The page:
Standard Active Last Updated: Jul 21, 2022
ASTM D8431-22

Standard Test Method for Detection of Water-soluble Petroleum Oils by A-TEEM Optical Spectroscopy and Multivariate Analysis

Significance and Use

5.1 Source water protection calls for a rapid and reliable optical method to identify and quantify the oil spill contamination, such as water-soluble fraction of aromatic compounds from the BTEX family (benzene, toluene, ethylbenzene, and xylenes) and naphthalene from the polycyclic aromatic hydrocarbon (PAH) group.

5.2 This test method identifies the presence of contamination and quantifies the target contamination component(s) to provide a threshold-based alert signal.

5.3 This test method can be used by drinking water treatment plant operators and decision makers as a first line of defense for both initially detecting petroleum product spills, as well as tracking attenuation over time, in source water to prevent contaminant uptake into the processed water and treatment infrastructure.


1.1 This test method covers the (1) detection of trace level (µg/L range) of oil and petroleum (water-soluble fraction) pollutants in surface and ground drinking water sources, (2) identification of the compounds, and (3) alerting analysts with a contaminant concentration prediction. This test method facilitates identification and quantification from 20 to 1000 µg/L of target contaminants, including: water-soluble fraction of aromatic compounds from the BTEX family (benzene, toluene, ethylbenzene, and xylenes) and naphthalene from the polycyclic aromatic hydrocarbon (PAH) group, referred to as BTEXN in this test method, in water samples with up to 15 mg/L of dissolved organic carbon (DOC). The main approach involves analyzing and characterizing key water intake locations before the treatment and developing the contaminant library. The water-soluble (BTEXN) contaminants are associated with, but not limited to petroleum oils and fuels including commercial diesel fuel, gasoline, kerosene, heavy oil, fuel oil and lubricate oil, etc.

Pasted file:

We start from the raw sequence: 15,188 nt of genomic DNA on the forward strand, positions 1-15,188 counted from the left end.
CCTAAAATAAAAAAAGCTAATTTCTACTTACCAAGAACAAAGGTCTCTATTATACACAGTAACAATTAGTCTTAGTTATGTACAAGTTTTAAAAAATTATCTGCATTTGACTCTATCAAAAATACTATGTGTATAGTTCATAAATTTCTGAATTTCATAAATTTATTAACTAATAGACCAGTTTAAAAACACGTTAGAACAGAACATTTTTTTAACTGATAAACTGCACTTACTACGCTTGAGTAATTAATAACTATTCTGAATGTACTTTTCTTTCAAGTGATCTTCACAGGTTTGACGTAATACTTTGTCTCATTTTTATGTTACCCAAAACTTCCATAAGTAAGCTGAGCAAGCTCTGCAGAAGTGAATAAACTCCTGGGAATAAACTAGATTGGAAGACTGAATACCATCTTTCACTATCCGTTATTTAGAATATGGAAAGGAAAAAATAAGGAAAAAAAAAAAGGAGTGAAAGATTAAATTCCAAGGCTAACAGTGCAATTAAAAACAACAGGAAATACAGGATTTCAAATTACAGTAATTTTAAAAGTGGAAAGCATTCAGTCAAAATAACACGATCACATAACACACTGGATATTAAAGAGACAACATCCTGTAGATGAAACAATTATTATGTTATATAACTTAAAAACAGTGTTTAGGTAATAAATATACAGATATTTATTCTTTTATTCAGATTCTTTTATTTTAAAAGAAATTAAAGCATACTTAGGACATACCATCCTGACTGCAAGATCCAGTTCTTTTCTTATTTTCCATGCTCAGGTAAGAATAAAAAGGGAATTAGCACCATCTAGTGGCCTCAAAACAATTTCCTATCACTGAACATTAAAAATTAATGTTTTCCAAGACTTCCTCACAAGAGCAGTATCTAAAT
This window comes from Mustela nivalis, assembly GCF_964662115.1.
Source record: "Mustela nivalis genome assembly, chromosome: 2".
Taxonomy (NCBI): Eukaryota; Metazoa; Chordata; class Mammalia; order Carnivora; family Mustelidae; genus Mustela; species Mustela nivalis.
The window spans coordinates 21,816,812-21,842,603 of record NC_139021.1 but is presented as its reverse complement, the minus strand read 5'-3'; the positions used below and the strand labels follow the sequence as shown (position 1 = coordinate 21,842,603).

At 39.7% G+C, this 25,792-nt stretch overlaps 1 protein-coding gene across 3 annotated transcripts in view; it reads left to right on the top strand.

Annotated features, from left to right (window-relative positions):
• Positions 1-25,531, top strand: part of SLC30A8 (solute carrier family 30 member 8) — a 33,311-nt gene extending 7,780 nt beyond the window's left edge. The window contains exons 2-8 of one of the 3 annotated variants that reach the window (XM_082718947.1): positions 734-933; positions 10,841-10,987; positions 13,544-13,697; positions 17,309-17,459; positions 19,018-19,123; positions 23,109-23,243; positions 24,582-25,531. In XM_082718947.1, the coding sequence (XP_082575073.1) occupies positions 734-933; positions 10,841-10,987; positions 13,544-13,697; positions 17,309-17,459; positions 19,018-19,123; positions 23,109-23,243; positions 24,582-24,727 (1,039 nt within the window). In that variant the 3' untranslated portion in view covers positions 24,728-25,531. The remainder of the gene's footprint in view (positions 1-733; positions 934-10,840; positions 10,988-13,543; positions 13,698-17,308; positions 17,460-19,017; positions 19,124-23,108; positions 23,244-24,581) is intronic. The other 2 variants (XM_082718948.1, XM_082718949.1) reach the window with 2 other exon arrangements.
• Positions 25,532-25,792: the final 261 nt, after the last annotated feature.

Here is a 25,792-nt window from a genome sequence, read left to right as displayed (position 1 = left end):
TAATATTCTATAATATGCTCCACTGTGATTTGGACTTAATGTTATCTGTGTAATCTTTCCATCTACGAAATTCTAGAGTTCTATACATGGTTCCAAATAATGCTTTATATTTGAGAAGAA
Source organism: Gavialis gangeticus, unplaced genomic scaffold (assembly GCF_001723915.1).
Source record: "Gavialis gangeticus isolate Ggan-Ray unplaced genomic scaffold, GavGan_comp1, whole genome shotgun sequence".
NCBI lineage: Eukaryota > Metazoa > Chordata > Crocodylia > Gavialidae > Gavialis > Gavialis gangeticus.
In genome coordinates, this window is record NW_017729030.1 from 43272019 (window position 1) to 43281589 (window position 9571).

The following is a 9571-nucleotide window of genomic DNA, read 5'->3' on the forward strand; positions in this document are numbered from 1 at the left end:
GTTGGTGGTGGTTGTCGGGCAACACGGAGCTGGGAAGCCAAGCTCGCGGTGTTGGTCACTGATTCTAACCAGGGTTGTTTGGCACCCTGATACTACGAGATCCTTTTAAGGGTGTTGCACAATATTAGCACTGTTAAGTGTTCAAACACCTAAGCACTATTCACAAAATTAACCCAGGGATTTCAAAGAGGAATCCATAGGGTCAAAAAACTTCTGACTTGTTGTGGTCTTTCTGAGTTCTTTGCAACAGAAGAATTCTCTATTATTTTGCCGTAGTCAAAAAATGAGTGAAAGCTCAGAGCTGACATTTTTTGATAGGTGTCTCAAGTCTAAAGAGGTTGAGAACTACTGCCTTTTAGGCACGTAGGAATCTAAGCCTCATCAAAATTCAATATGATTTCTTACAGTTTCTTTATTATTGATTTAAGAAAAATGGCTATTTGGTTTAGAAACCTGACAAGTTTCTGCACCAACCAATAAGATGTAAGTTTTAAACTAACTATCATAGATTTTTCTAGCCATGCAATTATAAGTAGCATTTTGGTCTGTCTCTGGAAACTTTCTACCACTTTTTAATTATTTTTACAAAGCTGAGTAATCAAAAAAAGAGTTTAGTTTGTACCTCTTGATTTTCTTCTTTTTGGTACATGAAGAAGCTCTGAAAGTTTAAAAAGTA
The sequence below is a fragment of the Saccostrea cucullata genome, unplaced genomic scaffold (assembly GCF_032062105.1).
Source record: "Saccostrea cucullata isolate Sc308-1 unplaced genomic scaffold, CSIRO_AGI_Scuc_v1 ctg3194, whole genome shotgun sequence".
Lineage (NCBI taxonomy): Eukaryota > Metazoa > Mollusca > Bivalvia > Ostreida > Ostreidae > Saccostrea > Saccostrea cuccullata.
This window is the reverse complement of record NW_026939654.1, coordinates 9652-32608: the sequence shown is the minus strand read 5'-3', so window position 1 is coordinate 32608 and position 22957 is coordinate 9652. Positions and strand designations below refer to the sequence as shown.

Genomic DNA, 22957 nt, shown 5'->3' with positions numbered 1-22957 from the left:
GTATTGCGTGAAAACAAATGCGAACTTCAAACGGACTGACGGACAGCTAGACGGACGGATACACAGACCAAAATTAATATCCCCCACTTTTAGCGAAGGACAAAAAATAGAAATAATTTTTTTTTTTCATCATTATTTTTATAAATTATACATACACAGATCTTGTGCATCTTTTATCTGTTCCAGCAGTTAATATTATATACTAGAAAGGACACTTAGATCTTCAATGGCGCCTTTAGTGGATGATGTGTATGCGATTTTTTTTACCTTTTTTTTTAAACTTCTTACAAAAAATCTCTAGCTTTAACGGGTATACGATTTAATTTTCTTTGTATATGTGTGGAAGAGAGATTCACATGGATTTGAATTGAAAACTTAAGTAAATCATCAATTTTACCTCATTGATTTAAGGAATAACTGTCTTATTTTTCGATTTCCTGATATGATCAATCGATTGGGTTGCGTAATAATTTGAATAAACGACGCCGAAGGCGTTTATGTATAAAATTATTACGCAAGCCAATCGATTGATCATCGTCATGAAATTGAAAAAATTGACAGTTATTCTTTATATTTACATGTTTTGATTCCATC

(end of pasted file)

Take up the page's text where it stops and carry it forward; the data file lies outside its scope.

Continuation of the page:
1.2 The data sets are analyzed using multivariate methods to test contaminant identification and quantification. The multivariate methods include classification and regression algorithms to analyze fluorescence EEM data acquired in the laboratory. The common goal of these algorithms is to reduce multidimensionality and eliminate noise of fluorescence and background signals. Automated identification-quantification methods linked directly to the instrument acquisition-analysis software are commercially available.

1.3 The values stated in SI units are to be regarded as standard. No other units of measurement are included in this standard.

1.4 This standard does not purport to address all of the safety concerns, if any, associated with its use. It is the responsibility of the user of this standard to establish appropriate safety, health, and environmental practices and determine the applicability of regulatory limitations prior to use.

1.5 This international standard was developed in accordance with internationally recognized principles on standardization established in the Decision on Principles for the Development of International Standards, Guides and Recommendations issued by the World Trade Organization Technical Barriers to Trade (TBT) Committee.

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Book of Standards Volume: 11.02
Developed by Subcommittee: D19.06
Pages: 15
DOI: 10.1520/D8431-22
ICS Code: 13.060.50